Polymers

Versatile polymers can generally be divided into three main groups: thermoplastics, elastomers and thermosets. Their thermal properties can be determined with our thermoanalytical measuring systems in the fields of product development, quality assurance, failure analysis and process optimization.

Thermosets, Paints and Adhesives

Surely you must deal with issues such as these on a day-to-day basis:

  • How high is the degree of curing of the paint system?
  • Can the cycle time of the thermosetting moulding still be reduced by a temperature increase?
  • To what extent does the glass-fiber reinforcement of the composite influence the direction-dependent coefficient of thermal expansion?
  • How high is the thermal conductivity of the electronic component?

Elastomers and Rubbers

Surely you must deal with issues such as these on a day-to-day basis:

  • Of which individual components does the rubber seal consist?
  • How does the thermal stability of a rubber mixture change under the influence of different atmospheres?
  • Which gases evolve during the processing of an elastomer?
  • How do the visco-elastic properties of the damping element change under high frequency stress?

Thermoplastics and Thermoplastic Elastomers

Surely you must deal with issues such as these on a day-to-day basis:

  • Is the sample really the specified granulate?
  • Is the thermoplastic sample contaminated with recycling material?
  • How high is the degree of crystallinity of the semi-crystalline thermoplastic moulding?
  • Where does the glass transition of the soft component of the thermoplastic elastomer occur?

Reommended literature:

Reommended literature:

Knowledge Compact – The Handbook DSC on Polymers – Essential for the Analysis of Plastics, Rubber or Resins

The handbook DSC on Polymers provides you quickly and competently with helpful tips to enable you to carry out measurements on thermoplastics, elastomers, thermoplastic elastomers or thermosets and interpret the results. For 64 polymers, we have compiled measuring plots, measurement parameters, interpretation of the results and general material properties. Also chemical structures (if available), processing possibilities and application ranges, all of which are presented in a clearly structured and practice-oriented overview.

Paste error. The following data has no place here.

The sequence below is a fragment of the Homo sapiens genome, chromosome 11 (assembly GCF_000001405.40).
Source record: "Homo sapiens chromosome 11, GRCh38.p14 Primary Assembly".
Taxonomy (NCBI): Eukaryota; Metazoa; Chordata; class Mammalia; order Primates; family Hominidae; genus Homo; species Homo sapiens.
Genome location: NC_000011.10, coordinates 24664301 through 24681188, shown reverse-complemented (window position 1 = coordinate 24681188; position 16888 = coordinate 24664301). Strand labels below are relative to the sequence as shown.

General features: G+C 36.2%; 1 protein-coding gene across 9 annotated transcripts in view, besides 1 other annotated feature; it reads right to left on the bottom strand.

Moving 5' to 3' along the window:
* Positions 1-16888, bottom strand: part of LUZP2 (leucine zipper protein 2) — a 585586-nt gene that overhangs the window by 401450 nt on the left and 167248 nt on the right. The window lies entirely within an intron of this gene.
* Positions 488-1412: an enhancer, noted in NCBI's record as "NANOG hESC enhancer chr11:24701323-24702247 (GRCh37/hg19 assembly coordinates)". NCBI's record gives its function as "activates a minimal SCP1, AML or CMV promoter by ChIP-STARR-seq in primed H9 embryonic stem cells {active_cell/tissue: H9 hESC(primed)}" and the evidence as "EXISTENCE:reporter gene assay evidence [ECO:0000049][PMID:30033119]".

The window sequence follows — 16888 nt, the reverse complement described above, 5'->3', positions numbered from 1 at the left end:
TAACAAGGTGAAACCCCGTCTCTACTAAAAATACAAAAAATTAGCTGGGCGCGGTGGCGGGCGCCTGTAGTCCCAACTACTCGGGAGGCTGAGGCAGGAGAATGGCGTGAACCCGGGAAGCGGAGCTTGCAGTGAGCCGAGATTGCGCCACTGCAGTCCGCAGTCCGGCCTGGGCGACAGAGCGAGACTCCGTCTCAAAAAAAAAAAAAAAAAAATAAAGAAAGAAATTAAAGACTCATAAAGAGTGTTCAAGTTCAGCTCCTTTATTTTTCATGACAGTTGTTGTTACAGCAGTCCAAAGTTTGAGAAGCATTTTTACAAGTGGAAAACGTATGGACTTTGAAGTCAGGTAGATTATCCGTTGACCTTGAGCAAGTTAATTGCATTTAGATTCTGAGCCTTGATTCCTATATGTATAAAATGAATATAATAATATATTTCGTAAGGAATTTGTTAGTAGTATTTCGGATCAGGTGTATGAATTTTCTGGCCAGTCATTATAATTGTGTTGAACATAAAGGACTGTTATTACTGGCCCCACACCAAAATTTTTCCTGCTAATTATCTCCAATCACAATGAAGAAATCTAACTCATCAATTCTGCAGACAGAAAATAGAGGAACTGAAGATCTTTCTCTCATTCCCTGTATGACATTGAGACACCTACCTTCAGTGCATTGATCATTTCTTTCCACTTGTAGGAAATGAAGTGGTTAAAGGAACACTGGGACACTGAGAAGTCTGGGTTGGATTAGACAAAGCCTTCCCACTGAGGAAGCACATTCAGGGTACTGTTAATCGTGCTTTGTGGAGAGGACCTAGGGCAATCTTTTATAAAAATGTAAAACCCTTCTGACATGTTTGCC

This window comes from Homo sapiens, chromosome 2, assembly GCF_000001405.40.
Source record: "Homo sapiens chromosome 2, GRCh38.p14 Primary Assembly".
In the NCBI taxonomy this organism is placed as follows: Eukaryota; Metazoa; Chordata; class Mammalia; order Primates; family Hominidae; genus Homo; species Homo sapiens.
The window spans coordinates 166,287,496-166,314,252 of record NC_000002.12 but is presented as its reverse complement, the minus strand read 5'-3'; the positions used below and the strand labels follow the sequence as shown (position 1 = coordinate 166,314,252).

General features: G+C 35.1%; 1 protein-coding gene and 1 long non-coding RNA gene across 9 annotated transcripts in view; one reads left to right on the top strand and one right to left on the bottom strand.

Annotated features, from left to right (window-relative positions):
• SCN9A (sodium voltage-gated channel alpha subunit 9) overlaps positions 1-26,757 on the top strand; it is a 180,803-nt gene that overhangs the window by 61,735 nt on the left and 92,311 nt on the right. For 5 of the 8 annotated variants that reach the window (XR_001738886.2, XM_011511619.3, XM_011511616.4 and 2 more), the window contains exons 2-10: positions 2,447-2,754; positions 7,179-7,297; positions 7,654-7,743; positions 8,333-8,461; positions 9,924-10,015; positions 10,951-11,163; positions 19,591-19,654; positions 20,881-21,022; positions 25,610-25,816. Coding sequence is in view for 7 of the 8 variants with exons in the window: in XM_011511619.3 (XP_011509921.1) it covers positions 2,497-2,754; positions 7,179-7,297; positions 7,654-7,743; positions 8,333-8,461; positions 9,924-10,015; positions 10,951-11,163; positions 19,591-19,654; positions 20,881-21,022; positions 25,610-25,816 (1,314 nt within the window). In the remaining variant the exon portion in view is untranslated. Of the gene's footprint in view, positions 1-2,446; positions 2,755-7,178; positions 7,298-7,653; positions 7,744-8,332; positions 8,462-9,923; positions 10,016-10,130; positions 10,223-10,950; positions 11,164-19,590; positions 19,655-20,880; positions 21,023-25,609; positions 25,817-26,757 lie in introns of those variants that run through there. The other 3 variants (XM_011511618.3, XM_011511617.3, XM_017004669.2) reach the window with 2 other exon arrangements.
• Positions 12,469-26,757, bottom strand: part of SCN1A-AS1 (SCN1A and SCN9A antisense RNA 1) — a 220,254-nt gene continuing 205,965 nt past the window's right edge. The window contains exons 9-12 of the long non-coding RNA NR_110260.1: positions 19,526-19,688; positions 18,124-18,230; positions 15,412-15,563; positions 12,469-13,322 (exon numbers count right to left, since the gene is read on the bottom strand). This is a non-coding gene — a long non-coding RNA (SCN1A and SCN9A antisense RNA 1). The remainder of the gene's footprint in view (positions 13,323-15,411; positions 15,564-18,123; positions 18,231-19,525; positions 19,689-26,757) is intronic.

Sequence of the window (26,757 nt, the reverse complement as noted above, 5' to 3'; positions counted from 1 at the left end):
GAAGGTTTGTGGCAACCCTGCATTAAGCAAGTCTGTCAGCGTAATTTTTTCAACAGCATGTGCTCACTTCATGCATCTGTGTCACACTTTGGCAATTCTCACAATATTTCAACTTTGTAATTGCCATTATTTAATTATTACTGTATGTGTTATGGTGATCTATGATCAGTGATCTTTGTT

The introductory chapters offer an easy-to-understand introduction to DSC (including special measuring techniques such as temperature-modulated DSC, OIT, specific heat), lists national and international standards important for DSC measurements and describe their recommendations for the evaluation of polymer measurements.   The DSC handbook is available in German and English. Reserve your personal copy today.

Detailed Insight Into the World of Thermal Analysis

Detailed Insight Into the World of Thermal Analysis

The No. 1 thermo-analytical method for polymers is DSC (Differential Scanning Calorimetry), with which thermal effects and derivational magnitudes for such properties as melting, crystallization, crosslinking, glass transition, specific heat, and oxidation can be investigated.

TG (Thermogravimetry) provides information about the composition and thermostability of polymer mixtures and blends. In addition, gas analyses with QMS (Quadrupole Mass Spectrometry) or FTIR (Fourier Transform Infrared-Spectroscopy) can also be performed.